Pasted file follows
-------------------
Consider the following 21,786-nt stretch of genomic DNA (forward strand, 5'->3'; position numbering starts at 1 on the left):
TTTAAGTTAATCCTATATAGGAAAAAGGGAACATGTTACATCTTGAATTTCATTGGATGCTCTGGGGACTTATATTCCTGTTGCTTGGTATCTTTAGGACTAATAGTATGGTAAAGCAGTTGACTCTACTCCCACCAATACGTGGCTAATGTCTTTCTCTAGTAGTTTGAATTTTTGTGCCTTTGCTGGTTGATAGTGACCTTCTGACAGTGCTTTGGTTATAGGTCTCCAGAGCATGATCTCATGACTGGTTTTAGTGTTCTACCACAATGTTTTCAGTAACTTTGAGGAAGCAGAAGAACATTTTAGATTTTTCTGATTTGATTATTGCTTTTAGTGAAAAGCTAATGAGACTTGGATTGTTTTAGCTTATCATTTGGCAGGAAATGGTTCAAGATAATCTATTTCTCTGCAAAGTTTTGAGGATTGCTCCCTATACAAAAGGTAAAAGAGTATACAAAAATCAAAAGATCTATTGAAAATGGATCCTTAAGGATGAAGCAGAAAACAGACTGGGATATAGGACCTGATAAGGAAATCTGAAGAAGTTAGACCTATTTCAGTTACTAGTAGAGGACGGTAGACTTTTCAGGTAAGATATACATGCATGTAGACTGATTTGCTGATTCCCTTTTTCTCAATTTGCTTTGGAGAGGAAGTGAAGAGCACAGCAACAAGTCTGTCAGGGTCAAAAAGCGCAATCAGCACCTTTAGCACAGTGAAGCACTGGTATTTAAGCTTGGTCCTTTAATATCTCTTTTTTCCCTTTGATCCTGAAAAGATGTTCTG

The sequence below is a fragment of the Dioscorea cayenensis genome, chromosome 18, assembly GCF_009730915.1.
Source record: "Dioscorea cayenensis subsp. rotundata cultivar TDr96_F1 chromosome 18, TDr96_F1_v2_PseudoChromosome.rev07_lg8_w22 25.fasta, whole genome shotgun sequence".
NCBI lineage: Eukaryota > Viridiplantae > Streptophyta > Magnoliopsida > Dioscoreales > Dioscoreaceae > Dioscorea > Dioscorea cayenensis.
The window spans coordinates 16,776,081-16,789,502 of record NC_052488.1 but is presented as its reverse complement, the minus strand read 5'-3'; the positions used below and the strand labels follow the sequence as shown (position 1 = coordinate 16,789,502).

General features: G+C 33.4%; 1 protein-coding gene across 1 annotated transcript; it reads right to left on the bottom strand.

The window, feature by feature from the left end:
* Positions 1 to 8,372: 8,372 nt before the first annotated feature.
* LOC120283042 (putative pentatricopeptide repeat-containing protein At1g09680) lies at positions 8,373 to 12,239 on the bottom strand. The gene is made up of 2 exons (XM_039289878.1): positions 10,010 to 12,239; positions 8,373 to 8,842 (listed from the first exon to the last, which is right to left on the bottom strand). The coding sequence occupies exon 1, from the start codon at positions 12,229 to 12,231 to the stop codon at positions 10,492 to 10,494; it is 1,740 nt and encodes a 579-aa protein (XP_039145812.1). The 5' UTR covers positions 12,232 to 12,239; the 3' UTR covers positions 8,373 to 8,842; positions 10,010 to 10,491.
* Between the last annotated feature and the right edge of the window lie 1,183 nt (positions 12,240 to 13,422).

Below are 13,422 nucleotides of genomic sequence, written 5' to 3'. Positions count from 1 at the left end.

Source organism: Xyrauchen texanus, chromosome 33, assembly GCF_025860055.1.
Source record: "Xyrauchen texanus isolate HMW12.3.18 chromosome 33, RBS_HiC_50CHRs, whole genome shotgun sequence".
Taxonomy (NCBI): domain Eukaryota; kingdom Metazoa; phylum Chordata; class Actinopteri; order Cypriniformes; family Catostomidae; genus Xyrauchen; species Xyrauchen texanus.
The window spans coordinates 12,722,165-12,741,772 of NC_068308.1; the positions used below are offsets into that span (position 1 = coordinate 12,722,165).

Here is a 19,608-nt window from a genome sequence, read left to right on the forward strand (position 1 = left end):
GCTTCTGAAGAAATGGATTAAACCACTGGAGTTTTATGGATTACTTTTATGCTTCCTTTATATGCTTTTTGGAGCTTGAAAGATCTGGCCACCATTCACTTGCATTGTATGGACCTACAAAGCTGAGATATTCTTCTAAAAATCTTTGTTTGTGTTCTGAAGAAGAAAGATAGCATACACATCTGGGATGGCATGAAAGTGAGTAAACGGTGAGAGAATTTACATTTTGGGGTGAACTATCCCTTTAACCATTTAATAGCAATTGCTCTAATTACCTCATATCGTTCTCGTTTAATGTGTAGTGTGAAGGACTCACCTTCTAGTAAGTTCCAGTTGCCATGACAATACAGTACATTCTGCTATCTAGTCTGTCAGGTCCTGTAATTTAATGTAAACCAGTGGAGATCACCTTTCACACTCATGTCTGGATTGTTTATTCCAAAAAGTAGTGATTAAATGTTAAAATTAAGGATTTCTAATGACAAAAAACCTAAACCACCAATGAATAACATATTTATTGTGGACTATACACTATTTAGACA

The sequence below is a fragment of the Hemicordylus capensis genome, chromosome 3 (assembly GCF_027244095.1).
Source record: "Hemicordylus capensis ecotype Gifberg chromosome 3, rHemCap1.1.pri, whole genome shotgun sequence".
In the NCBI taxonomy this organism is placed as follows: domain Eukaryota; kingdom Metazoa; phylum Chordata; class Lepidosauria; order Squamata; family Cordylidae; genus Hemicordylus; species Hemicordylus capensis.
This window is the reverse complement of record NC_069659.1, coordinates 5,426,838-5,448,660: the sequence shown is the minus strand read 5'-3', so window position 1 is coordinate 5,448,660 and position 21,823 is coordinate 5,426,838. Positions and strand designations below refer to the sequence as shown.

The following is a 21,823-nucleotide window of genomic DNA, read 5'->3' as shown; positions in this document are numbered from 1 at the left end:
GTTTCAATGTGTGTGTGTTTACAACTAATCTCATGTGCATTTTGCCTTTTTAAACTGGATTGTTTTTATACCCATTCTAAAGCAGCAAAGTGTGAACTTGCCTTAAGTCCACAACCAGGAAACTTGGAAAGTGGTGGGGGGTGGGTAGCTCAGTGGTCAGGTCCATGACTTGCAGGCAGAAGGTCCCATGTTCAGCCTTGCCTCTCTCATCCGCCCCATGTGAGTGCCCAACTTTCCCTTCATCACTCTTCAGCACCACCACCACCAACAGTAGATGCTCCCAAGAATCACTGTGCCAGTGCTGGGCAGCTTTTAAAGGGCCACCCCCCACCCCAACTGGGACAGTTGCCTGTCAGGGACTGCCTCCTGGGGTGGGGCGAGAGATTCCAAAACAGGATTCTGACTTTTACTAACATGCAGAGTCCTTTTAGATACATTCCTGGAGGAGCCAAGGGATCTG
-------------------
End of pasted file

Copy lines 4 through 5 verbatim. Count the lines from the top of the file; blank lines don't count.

Source record: "Dioscorea cayenensis subsp. rotundata cultivar TDr96_F1 chromosome 18, TDr96_F1_v2_PseudoChromosome.rev07_lg8_w22 25.fasta, whole genome shotgun sequence".
NCBI lineage: Eukaryota > Viridiplantae > Streptophyta > Magnoliopsida > Dioscoreales > Dioscoreaceae > Dioscorea > Dioscorea cayenensis.